SBS Technical Information for Television and Radio

 

IMPORTANT MPEG4 COMPATIBILITY ADVICE: SBS HD Channels 30 SBS ONE HD, 31 SBS Viceland HD & 32 SBS World Movies HD compatibility with older Set Top Boxes or TV Sets.

MPEG4 H.264 since 2014 is the most commonly used compression standard for distribution of video content.  

NOTE: If you are using an older TV and cannot watch the SBS HD channels (30, 31 and 32) on it, it is because the TV is not MPEG4 compatible and can only decode the older MPEG2 standard. Contact the manufacturer and provide the device model number to confirm MPEG4 incompatibility. If MPEG4 incompatibility is confirmed, to resolve the issue install a digital set top box or, alternatively, upgrade the TV.

Television Classification & Consumer Advice on SBS Guide

SBS classifies programs broadcast on SBS Television and SBS On Demand (with the exception of news and current affairs and sports programs) to ensure they are suitable for broadcast and to inform audiences about the nature of the content. SBS’s television classification standards are set out in Code 4 of the SBS Codes of Practice.

SBS provides advice on the principal reasons for an M and MA15+ classification at the start of the relevant programs on SBS’s television service and in conjunction with the relevant programs on SBS On Demand.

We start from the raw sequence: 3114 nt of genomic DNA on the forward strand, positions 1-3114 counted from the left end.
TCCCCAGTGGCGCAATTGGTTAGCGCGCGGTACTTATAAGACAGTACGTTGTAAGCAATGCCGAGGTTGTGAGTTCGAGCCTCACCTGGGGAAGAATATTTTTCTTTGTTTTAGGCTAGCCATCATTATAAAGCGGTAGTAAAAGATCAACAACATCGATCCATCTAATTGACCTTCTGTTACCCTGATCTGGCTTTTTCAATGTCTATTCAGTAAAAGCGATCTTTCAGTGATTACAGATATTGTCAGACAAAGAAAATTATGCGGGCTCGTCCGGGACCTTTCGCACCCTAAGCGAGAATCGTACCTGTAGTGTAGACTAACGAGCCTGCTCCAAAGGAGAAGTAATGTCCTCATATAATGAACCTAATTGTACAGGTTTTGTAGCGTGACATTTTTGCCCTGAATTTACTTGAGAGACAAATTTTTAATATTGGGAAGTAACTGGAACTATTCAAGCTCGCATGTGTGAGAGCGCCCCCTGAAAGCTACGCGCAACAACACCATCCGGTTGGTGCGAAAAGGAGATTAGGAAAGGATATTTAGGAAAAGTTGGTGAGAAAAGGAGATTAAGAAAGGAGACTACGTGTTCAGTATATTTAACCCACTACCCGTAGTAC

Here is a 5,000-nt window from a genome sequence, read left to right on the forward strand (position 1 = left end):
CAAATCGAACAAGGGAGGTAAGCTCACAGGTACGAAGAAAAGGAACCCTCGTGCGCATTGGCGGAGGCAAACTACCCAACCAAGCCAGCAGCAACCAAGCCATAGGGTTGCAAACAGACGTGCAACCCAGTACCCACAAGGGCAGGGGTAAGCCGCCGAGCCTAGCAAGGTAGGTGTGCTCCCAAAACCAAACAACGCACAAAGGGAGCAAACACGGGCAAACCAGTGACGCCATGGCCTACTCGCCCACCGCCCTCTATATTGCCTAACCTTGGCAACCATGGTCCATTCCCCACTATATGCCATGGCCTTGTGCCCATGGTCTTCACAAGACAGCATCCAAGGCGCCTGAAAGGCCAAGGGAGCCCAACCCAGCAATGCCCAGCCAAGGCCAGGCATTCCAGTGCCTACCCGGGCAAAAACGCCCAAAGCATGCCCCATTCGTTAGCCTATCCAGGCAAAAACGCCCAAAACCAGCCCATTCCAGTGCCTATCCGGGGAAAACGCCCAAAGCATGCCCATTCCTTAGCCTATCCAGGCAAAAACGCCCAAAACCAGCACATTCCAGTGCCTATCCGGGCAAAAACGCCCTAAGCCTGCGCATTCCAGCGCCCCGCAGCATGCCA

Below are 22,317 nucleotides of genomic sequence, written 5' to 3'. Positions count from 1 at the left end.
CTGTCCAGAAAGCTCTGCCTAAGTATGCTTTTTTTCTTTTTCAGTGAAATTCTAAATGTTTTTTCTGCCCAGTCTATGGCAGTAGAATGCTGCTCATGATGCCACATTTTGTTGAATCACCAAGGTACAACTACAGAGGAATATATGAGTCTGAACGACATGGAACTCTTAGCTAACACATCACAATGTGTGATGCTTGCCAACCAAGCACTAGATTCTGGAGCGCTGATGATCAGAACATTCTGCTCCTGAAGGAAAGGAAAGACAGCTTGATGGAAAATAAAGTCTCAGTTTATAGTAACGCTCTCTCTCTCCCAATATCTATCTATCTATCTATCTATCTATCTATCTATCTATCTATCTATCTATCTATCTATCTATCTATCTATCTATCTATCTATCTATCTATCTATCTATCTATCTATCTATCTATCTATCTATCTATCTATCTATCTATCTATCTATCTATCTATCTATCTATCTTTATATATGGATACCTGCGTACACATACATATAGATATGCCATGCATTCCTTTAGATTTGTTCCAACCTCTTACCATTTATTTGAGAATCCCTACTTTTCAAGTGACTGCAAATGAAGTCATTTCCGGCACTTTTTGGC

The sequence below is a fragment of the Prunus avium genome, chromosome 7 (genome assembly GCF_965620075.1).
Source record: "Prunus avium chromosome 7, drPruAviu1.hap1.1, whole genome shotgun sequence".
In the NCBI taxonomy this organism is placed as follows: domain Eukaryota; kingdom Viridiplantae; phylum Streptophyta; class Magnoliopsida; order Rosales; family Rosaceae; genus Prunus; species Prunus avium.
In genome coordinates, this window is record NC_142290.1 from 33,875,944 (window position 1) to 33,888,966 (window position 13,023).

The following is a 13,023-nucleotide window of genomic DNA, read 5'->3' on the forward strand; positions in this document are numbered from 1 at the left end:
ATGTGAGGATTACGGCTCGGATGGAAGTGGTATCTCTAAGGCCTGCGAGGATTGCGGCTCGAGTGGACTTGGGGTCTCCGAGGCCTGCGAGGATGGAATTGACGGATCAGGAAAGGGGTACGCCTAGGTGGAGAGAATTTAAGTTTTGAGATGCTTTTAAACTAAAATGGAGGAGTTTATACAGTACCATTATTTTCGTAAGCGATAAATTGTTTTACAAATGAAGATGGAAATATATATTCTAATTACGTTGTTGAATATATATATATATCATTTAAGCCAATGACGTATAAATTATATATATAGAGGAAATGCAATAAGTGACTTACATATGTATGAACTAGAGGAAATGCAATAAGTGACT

SBS may provide other appropriate consumer advice at the start of a program. In particular, SBS will provide appropriate consumer advice at the start of a PG classified program where SBS considers that the program contains material of a strength or intensity which SBS reasonably believes parents or guardians of young children may not expect.

Consumer advice is indicated on the SBS Guide next to the classification category (M, MA15+ and in some cases PG) using the following letters and key: 

               Consumer advice

A – adult themes

D – drug references

H – horror

L – language

N – nudity

S – sexual references

V - violence

 

SBS RADIO SERVICES CHANGES – RETUNE ANNOUNCEMENT

SBS PopAsia, SBS PopDesi and a refresh of SBS Radio 3 are now available on digital television.

SBS Radio 3 will broadcast world news and current affairs from the BBC World Service (previously airing on SBS Radio 4 on Digital Radio) and special events coverage. BBC World Service is the world's leading international radio broadcaster providing a global perspective on news, reports and analysis.

VAST (Viewer Access Satellite Television) audiences will now have access to all SBS Radio services – SBS Radio1, SBS Radio2, SBS Radio3, SBS Arabic24 and music channels SBS PopAsia, SBS PopDesi and SBS Chill.

All Foxtel satellite and cable platform users will now have access to SBS Radio 1, SBS Radio 2 and SBS Chill.

Some viewers may be required to retune their televisions in order to receive the newly launched 24 hour audio channels. Other televisions will automatically detect changes to the channels and retune.

IMPORTANT NOTE: While all SBS digital radio stations are now available on Digital TV, the two new music stations SBS PopAsia and SBS PopDesi will only be accessible with MPEG-4 compatible televisions. Most televisions, Set Top Boxes, Personal Video Recorders or (PC Tuner Cards) purchased from 2009 onwards will most likely be compatible. Non-compatible devices will continue to access existing SBS Radio services on LCNs 36, 37, 38 and 39 and the new SBS Radio 3 service with BBC World Service content on LCN 303.

CHANGES TO THE SATELLITE DISTRIBUTION SIGNAL